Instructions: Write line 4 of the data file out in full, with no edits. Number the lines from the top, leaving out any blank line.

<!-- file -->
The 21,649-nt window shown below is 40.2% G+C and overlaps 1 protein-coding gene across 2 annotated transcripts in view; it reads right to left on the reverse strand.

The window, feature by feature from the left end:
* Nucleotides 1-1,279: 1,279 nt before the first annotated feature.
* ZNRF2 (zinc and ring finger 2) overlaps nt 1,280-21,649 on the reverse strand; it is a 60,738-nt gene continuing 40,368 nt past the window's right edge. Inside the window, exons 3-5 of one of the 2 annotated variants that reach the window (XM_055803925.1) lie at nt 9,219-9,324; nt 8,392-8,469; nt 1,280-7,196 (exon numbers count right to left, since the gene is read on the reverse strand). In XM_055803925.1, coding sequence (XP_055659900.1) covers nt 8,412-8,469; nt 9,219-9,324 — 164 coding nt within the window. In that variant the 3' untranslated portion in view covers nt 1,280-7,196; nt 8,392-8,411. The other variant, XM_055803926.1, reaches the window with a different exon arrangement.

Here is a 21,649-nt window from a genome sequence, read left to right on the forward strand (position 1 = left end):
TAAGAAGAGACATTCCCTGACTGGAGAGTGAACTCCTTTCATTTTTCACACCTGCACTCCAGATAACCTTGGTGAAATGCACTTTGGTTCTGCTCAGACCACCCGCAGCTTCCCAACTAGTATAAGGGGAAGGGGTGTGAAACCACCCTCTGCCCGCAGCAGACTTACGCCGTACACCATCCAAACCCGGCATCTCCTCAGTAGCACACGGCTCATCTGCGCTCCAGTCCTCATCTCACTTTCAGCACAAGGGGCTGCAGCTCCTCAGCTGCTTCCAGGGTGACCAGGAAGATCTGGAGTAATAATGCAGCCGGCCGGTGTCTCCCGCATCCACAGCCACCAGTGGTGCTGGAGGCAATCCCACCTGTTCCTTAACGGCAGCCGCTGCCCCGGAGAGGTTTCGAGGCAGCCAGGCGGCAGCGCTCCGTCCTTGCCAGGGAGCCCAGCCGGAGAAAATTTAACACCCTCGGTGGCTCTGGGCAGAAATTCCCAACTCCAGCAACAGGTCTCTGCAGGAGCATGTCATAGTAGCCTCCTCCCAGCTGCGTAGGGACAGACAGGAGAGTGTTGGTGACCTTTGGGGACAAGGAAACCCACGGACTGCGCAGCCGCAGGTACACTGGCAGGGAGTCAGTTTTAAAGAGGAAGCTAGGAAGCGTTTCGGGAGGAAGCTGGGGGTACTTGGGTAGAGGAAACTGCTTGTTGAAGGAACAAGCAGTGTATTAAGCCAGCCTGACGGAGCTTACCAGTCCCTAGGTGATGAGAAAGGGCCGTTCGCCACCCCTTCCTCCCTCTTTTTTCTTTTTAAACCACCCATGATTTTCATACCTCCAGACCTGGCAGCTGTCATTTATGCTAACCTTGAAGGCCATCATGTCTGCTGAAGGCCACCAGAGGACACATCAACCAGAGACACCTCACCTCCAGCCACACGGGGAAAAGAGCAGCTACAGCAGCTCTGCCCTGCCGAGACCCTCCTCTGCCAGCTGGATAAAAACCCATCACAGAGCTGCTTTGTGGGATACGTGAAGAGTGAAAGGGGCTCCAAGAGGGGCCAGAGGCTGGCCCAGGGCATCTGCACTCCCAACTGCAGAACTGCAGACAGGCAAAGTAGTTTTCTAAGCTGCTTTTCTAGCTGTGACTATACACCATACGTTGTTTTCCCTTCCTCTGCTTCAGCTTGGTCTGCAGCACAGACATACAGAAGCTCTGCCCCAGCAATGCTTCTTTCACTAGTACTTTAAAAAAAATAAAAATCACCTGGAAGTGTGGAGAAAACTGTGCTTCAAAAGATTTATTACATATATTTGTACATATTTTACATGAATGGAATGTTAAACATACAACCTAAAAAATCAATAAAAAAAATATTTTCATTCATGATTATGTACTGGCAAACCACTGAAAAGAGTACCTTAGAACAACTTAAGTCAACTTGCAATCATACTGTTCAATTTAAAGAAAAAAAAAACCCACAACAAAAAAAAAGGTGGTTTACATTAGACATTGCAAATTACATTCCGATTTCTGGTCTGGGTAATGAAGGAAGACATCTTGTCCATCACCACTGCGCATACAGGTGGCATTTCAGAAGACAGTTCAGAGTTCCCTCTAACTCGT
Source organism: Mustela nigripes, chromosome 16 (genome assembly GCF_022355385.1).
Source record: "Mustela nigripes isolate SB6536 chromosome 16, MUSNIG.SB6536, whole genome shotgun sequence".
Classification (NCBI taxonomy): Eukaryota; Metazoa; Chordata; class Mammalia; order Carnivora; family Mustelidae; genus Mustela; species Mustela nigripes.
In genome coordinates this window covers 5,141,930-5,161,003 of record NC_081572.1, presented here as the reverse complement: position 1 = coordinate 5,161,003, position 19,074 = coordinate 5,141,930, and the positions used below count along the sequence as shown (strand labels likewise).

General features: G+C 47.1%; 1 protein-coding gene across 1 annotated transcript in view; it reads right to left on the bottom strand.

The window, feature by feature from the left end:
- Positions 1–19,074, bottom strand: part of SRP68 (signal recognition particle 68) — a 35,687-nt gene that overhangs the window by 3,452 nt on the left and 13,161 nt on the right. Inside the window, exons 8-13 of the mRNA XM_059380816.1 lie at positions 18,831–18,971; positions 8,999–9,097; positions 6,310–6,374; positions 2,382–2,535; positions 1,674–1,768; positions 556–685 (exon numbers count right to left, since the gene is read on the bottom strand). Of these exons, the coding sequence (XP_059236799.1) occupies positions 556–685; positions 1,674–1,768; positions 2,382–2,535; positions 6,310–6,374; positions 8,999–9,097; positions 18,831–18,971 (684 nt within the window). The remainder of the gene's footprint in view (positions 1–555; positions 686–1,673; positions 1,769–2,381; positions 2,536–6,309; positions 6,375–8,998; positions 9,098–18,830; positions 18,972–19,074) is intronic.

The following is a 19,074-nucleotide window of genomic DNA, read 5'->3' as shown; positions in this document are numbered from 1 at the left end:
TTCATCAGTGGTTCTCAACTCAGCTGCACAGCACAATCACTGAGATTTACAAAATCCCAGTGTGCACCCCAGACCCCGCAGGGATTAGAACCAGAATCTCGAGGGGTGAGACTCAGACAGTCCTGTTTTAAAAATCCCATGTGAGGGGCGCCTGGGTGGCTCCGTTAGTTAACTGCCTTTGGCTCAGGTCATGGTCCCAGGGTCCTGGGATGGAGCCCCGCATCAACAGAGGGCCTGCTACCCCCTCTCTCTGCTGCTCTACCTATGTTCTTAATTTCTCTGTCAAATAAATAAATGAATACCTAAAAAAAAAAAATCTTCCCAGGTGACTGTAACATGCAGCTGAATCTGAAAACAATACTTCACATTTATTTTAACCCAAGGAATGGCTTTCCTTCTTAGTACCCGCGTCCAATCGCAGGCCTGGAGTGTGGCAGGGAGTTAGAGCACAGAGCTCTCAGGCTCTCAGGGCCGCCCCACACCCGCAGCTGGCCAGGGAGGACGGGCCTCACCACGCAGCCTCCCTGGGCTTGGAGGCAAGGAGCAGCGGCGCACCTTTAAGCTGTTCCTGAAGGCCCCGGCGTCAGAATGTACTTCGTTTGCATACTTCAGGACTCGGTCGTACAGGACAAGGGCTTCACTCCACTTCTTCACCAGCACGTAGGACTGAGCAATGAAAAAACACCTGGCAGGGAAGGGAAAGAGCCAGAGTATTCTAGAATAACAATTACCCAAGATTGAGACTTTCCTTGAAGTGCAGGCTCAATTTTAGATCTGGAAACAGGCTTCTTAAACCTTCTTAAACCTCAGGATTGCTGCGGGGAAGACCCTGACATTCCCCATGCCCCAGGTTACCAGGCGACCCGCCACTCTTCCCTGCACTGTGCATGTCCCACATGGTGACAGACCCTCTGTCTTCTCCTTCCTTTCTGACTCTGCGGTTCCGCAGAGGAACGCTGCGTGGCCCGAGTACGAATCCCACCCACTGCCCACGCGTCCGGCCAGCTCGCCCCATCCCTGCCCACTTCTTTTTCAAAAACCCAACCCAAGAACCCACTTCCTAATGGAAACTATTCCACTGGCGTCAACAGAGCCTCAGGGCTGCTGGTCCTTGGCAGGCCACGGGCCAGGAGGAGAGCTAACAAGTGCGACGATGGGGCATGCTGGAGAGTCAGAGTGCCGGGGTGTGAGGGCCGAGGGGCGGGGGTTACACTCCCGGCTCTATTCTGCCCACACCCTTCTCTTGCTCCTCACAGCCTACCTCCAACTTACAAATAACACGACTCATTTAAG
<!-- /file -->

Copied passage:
* ZNRF2 (zinc and ring finger 2) overlaps nt 1,280-21,649 on the reverse strand; it is a 60,738-nt gene continuing 40,368 nt past the window's right edge. Inside the window, exons 3-5 of one of the 2 annotated variants that reach the window (XM_055803925.1) lie at nt 9,219-9,324; nt 8,392-8,469; nt 1,280-7,196 (exon numbers count right to left, since the gene is read on the reverse strand). In XM_055803925.1, coding sequence (XP_055659900.1) covers nt 8,412-8,469; nt 9,219-9,324 — 164 coding nt within the window. In that variant the 3' untranslated portion in view covers nt 1,280-7,196; nt 8,392-8,411. The other variant, XM_055803926.1, reaches the window with a different exon arrangement.